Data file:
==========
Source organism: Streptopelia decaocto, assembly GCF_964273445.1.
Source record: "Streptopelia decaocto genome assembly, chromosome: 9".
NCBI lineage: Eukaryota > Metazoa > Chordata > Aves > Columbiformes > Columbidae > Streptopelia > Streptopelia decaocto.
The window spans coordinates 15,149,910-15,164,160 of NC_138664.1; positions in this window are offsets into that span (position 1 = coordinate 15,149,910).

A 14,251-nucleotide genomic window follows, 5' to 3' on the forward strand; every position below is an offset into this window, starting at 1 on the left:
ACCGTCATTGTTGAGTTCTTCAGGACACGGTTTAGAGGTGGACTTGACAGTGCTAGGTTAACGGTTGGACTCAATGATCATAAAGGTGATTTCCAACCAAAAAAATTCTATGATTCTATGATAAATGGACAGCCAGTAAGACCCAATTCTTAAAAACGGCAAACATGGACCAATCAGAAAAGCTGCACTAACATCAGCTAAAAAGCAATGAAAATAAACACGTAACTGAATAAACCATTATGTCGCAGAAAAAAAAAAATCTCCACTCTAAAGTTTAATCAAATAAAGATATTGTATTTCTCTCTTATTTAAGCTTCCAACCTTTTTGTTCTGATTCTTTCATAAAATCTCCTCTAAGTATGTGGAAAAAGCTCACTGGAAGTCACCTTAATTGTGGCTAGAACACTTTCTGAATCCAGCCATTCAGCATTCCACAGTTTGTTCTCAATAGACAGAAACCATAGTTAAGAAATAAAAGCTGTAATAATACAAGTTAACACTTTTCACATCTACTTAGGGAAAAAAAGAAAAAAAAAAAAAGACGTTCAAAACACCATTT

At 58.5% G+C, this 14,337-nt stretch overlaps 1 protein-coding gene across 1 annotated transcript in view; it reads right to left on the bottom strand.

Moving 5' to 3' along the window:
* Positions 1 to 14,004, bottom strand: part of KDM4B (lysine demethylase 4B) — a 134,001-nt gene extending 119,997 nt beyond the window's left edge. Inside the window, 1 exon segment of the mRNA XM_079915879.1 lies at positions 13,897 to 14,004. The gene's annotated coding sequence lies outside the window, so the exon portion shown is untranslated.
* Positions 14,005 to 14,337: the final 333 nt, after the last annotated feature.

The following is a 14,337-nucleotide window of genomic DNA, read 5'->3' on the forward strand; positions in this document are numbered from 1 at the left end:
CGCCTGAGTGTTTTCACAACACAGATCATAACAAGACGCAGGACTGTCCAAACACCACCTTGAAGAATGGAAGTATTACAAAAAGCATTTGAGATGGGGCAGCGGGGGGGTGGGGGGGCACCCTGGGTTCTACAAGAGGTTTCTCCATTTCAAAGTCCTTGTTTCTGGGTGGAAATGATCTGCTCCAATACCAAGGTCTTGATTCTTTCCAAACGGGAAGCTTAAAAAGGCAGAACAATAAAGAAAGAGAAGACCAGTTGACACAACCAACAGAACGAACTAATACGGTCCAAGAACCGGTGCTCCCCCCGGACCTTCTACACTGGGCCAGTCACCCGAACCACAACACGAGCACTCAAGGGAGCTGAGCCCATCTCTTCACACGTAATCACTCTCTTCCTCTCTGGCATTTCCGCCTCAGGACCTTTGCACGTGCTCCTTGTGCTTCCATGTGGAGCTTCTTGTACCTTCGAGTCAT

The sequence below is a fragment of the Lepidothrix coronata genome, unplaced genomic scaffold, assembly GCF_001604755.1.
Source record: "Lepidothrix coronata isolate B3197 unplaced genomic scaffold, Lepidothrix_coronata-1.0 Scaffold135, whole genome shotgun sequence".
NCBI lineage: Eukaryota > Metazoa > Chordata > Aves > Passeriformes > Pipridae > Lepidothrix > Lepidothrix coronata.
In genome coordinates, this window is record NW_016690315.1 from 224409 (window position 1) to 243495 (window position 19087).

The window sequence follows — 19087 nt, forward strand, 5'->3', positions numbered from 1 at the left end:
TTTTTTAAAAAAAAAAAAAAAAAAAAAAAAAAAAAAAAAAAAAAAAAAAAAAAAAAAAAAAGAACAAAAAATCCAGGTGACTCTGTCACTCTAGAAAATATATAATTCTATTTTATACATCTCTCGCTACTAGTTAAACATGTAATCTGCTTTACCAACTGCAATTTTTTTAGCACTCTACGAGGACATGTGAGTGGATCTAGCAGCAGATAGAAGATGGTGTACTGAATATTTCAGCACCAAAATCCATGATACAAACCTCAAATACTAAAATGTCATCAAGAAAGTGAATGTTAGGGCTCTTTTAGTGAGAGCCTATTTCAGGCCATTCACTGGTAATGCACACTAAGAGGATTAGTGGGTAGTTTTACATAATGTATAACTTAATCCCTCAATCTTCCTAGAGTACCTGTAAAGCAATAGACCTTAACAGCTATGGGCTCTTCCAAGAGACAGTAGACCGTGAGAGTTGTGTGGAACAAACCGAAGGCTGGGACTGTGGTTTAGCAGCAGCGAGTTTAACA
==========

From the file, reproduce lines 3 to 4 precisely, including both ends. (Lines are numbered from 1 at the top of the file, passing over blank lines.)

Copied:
NCBI lineage: Eukaryota > Metazoa > Chordata > Aves > Columbiformes > Columbidae > Streptopelia > Streptopelia decaocto.
The window spans coordinates 15,149,910-15,164,160 of NC_138664.1; positions in this window are offsets into that span (position 1 = coordinate 15,149,910).